The New York Times has an excellent investigative report into radiation treatment errors. They tell the story of two patients who died due to errors, and report on the frequency of these events. Sadly the errors usually look preventable in hindsight. And predictably, manufacturers of the machines blame the technicians who operate the machines, when in truth a main cause is bad software design without proper attention to safety and usability practices.Link: Radiation Offers New Cures, and Ways to do Harm.
The article is the first in a series called The Radiation Boom. This kind of deep reporting is what makes the NYT and organizations like it so valuable.
David Pogue writes about the annoyances of captcha and other things: Recent stuff that bothers me.
He links to this site where people share captchas that are unreadable by humans: I Hate Word Verifications. (The KK example in the previous post is one where I could read it just fine but for some reason the system wouldn't accept my answer.)
The Onion's latest product review is brilliant. Video embedded below. (Warning: language may offend some!)
The US is once again demonstrating its supremacy when it comes to screwing up elections (with technology). Kim Zetter at Wired's Threat Level blog is tracking problems with electronic voting machines in early voting. That blog is a good jumping-off point for lots of other coverage. Regarding touchscreens in particular I posted more at my other blog.
I'm back from CHI and will be posting notes about it over the coming weeks (I am so not a live-blogger). There were a number of sessions that I think will be of interest to readers of this blog, starting with Bill Buxton's fantastic closing plenary. He threw out the canned talk he had planned to give and instead improvised along the theme of "Being Human in a Digital Age."
I hope video of the talk gets posted, but until then you should check out Nate Bolt's rough transcript. Here are a few points from memory:
I'll be in Florence next week for CHI 2008 (and won't be blogging).
If you happen to be going too and want to meet up, send me e-mail.
I recently started a new blog related to what I work on in my day job: usability aspects of touch interfaces. If you have an interest in touch interface research or usability engineering I invite you to check it out: Touch Usability.
Usability expert Jared Spool has written a couple of articles on how companies can avoid design mistakes on their web sign-in pages. Here is his list of common sign-in problems:
- Having a Sign-in In The First Place
- Requiring Sign-in Too Soon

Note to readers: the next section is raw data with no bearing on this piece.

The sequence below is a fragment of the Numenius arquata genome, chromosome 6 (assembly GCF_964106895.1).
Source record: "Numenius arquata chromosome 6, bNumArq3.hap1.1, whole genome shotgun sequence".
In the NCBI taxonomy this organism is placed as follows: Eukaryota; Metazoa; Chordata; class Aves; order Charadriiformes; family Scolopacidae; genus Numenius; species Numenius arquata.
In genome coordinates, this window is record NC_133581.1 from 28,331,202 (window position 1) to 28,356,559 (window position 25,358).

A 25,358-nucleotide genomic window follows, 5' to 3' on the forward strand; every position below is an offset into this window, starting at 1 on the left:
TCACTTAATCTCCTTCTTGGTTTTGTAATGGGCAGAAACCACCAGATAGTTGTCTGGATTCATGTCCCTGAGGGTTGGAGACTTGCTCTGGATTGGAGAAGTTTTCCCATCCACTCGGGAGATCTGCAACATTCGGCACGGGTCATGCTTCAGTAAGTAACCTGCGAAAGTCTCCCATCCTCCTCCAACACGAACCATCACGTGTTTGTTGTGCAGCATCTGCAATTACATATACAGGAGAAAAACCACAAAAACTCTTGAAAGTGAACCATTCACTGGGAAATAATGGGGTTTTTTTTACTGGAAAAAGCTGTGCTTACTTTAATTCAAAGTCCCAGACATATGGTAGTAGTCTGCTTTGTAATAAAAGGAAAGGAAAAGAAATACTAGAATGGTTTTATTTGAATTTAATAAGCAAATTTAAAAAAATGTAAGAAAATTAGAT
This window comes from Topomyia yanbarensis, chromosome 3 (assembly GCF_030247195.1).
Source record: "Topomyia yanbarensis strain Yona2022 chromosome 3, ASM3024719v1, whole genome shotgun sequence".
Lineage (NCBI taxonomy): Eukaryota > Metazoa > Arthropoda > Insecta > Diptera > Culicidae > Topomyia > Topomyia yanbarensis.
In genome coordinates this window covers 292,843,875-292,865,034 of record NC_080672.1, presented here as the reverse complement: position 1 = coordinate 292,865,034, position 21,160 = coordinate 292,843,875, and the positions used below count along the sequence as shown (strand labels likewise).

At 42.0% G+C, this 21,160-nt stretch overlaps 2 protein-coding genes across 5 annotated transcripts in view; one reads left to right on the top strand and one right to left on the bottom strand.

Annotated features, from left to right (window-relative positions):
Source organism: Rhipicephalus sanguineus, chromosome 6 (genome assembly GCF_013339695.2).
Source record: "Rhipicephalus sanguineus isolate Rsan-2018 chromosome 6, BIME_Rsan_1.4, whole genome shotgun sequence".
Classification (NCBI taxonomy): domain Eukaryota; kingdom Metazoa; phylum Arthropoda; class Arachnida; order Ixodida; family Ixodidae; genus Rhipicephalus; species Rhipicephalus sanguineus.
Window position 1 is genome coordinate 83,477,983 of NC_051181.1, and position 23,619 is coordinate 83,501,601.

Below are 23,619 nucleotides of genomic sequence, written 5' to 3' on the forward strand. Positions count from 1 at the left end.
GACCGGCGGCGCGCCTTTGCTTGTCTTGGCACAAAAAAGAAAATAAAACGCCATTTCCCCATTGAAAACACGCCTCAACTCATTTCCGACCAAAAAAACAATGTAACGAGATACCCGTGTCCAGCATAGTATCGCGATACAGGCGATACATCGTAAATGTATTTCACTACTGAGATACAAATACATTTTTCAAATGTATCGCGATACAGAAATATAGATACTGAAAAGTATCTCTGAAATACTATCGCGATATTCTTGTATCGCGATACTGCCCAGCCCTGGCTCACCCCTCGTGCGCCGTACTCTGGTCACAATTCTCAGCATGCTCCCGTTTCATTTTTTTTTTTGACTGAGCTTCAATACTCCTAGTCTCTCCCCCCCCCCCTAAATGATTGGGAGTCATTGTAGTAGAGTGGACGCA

- Not Stating the Benefits to Registering
- Hiding the Sign-In Button
- Not Making "Create New Account" or "Forgot Your Password" a Button or Link
- Not Providing Sign-in Opportunities at Key Locations
- Asking for Too Much Information When Registering
- Not Telling Users How You'll Use Their Information
- Not Telling Users the Requirements for Username and Password Up Front
- Requiring Stricter Password Requirements Than The NSA
- Using Challenge Questions They Won't Remember In A Year
- Not Returning Users to Their Desired Objective
- Not Explaining If It’s The Username or Password They Got Wrong
- Not Putting A Register Link When The Sign-In Is An Error
- Not Giving the User A Non-email Solution To Recover Their Password
- Requiring More Than One Element When Recovering Password
A few more suggestions (these might be rare but are really annoying!):
I have had the worst web page sign-in experiences with medical sites. I love that I can now access my records and communicate with my doctor online, but it's so difficult to remember how to log in and I do it so infrequently that it's a struggle every time. Part of the reason may be the US HIPAA privacy regulations (which are certainly important, don't get me wrong). My doctor's site has extremely strict requirements for passwords and user IDs, and the only way you can get a reminder is by snail mail (and actually they assign you a new password, so you can't sign in if you happen to remember it before the mail arrives). So what happens to me is I'll get a phone message or email that just says "you have a message -- please log in." I try to log in and fail, so I request a reminder. Two weeks later I receive a new password in the mail but by that point I've already called them so I don't need to log in. The letter with the new password gets buried (or I choose a new password and forget it) and then months later I go through the whole thing again. Granted I'm not the most organized person in the world, but this still seems tougher than it should.
See also this article by Anna Pickard in the Guardian today: Are you suffering from password pressure?